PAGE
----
I don't know if I can explain this very good, but I will try. I am kind of behind on theory because I didn't pay much attention in class.
First you need to learn how to build the scales in those keys and know how a major key is different than a minor key not just in sound but in structure.
If the melody is in C major it will usually start on C in the beginning and it will more than likely end in C at the end of the piece or phrase. In A minor it will likely begin on A or go back to A often as it's the tonal center of the key. Both C and A minor have no signs in their key signature, so if you are determining the key of a whole piece and it has no signs then look at the beginning and look at the end. Does it end with A or C, etc... The problem is, it's not always the root note that it starts or ends on, you'd need to learn harmony and how to build the triads.
Then you need to know what sharps or flats the most used keys have.
When you look at a particular passage of music, check the accidentals that will occur, new flats or sharps, naturals, etc and figure out which key they belong to. New sharps or flats don't always mean a new key. Minor keys are a good example of that. We often have C# in D minor (the 7th degree in minor is often raised, if it is a key with flats it will be a "natural" which would also raise the note).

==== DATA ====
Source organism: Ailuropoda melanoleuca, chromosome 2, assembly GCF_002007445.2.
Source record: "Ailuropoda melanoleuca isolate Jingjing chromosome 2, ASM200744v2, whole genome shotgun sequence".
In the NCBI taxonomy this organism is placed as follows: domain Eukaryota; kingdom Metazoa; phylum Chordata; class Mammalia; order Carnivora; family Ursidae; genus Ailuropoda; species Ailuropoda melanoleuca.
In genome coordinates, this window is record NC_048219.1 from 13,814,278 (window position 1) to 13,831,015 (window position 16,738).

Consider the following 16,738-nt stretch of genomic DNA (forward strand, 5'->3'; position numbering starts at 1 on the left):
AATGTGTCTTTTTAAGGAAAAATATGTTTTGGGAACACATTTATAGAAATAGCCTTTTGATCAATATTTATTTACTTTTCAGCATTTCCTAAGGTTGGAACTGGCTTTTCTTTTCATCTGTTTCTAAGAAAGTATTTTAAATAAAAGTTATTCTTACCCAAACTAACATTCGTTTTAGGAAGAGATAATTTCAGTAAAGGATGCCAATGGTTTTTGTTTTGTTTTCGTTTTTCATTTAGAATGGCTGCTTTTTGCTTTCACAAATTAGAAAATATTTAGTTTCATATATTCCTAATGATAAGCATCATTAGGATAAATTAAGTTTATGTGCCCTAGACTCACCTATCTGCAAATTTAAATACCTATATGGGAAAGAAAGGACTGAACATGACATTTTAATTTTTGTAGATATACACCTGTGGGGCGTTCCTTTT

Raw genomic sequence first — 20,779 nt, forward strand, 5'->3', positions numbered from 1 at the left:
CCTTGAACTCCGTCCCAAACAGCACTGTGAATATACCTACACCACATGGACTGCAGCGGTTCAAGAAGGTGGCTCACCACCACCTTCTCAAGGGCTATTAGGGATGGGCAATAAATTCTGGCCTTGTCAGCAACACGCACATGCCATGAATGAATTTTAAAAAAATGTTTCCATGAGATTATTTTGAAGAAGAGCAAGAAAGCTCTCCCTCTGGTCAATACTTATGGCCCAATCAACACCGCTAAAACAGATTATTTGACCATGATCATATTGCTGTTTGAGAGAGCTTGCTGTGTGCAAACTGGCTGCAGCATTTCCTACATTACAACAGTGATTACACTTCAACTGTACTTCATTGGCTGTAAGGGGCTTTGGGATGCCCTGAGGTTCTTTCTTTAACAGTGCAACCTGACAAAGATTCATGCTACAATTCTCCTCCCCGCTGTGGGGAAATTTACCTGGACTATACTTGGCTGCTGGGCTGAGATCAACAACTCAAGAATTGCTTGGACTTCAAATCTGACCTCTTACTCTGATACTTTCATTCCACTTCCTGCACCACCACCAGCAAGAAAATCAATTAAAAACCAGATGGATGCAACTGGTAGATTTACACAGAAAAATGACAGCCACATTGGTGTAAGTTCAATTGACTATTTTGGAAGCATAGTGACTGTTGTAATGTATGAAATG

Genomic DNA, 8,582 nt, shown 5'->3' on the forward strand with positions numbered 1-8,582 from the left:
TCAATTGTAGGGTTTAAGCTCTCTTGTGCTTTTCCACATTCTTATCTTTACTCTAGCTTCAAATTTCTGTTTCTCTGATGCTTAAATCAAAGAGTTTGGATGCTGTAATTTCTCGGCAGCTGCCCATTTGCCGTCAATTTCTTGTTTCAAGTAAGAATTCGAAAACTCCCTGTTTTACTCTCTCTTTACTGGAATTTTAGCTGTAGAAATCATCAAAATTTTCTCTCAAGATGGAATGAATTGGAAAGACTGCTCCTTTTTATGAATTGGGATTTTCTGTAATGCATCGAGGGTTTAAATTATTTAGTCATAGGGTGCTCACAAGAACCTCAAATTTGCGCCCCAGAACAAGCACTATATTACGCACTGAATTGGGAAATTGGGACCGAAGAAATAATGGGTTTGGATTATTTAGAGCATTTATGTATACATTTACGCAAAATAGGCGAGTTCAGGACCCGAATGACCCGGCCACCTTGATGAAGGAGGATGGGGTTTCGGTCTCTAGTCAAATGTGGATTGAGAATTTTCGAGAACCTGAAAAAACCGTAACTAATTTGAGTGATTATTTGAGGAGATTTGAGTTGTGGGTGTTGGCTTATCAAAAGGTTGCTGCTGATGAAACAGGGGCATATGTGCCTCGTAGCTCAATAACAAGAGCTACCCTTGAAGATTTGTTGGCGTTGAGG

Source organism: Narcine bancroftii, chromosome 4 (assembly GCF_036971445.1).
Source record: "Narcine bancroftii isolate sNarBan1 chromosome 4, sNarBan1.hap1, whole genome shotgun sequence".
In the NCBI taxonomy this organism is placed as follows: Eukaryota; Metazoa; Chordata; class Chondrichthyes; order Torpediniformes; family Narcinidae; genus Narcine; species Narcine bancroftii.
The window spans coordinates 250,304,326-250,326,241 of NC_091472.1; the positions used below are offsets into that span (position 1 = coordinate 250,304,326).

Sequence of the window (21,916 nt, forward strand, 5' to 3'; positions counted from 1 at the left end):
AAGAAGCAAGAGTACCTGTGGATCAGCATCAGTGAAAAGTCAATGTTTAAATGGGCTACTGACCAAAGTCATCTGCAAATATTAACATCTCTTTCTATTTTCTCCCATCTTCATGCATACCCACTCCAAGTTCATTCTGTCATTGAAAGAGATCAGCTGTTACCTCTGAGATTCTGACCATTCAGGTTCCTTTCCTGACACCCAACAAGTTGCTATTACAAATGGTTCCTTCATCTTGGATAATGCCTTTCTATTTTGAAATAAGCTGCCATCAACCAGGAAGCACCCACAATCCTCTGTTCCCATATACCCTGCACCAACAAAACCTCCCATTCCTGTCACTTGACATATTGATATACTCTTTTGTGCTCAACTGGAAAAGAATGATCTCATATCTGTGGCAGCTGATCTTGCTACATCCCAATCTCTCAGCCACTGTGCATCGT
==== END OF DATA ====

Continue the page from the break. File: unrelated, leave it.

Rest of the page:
Here is what you can do. Look for the most important notes in a bar and try to use chords that have notes notes in them. You will be able to judge if they are right or not. Note of longer duration for example might be more important than short duration notes that might just be leading the melody to somewhere else in between but the chord you use before them will sound good together with them as well.
You don't need to put a chord to every single note. Also look at the shape of the notes in the one bar, put them together horizontally in your mind, do they make up a chord that you might recognize? This is a giveaway for the key it's in currently and it happens often.
I will give you an example with a piece I am playing these days.
This is Bach's G minor sinfonia. It's a polyphonic piece (meaning all voices are of equal importance and it's not simple melody and accompaniment). Look at the shape of the notes in that measure (left hand), put them together. The first 5 notes played together spell out the D minor chord. We are in D minor.